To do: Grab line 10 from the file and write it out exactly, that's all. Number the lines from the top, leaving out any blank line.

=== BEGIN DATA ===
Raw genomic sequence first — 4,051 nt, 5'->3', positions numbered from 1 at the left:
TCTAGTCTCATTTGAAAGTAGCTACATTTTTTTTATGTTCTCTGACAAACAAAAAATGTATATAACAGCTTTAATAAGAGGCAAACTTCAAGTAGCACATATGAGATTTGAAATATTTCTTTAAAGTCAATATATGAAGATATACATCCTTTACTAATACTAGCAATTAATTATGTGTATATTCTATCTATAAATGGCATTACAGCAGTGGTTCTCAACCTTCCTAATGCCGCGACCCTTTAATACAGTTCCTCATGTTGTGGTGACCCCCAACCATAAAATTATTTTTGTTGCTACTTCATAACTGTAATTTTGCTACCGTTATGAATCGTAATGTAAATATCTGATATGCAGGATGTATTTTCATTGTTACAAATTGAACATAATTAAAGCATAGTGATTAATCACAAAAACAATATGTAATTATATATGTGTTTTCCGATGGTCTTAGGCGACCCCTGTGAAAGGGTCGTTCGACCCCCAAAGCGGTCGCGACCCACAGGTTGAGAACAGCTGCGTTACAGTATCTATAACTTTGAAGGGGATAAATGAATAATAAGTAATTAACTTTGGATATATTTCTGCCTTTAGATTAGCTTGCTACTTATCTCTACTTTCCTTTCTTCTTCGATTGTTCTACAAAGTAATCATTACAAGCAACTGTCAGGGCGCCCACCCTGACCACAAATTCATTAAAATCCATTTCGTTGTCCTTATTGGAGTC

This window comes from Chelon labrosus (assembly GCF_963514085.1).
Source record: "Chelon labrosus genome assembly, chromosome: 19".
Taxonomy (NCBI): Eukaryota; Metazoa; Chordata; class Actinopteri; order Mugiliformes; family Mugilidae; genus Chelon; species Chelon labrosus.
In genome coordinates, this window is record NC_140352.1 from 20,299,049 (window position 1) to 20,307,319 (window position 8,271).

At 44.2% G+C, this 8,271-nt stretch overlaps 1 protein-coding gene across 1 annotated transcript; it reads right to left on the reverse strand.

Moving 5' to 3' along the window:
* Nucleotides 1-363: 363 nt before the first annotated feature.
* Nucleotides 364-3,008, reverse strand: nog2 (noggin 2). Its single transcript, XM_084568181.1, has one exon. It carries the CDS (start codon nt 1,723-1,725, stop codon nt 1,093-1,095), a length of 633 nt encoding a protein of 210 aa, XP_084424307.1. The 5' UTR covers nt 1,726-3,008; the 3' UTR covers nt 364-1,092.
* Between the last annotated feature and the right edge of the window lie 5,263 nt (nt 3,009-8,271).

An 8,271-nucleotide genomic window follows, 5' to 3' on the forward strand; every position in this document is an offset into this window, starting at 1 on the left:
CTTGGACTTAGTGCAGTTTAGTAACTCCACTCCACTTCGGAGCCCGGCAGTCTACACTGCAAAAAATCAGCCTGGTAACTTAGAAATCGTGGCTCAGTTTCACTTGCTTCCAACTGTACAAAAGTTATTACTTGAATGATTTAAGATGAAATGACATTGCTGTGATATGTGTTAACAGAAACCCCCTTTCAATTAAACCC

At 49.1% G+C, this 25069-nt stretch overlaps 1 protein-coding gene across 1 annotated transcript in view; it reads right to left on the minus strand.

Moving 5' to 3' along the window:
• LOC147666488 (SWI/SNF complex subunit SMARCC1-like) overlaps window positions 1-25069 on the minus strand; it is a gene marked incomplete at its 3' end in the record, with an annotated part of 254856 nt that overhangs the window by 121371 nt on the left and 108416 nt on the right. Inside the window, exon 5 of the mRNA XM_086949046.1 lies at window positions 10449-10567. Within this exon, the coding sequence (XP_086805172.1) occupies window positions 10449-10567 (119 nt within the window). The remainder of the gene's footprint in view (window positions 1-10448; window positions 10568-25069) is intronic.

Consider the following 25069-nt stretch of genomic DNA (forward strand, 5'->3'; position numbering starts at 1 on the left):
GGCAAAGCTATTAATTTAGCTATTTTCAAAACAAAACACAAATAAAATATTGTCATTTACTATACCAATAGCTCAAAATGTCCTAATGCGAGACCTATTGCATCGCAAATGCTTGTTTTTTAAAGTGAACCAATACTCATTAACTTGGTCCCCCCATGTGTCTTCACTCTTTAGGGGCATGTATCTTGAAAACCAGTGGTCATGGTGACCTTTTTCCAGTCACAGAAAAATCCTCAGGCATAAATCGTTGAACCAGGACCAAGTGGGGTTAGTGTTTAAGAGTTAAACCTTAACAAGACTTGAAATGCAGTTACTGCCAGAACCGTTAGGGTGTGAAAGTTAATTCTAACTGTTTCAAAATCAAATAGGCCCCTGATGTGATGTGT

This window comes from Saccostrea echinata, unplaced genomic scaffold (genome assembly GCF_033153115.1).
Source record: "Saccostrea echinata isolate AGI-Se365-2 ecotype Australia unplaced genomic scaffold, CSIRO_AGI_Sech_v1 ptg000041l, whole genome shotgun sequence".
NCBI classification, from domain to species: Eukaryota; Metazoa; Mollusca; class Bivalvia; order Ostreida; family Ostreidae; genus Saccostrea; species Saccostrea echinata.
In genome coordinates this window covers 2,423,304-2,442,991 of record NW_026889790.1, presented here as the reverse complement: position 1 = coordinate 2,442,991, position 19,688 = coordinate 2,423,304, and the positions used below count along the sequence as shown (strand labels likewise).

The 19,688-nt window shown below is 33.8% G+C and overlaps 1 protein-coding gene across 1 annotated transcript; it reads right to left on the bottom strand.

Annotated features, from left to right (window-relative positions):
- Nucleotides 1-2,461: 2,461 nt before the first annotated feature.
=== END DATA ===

* Nucleotides 364-3,008, reverse strand: nog2 (noggin 2). Its single transcript, XM_084568181.1, has one exon. It carries the CDS (start codon nt 1,723-1,725, stop codon nt 1,093-1,095), a length of 633 nt encoding a protein of 210 aa, XP_084424307.1. The 5' UTR covers nt 1,726-3,008; the 3' UTR covers nt 364-1,092.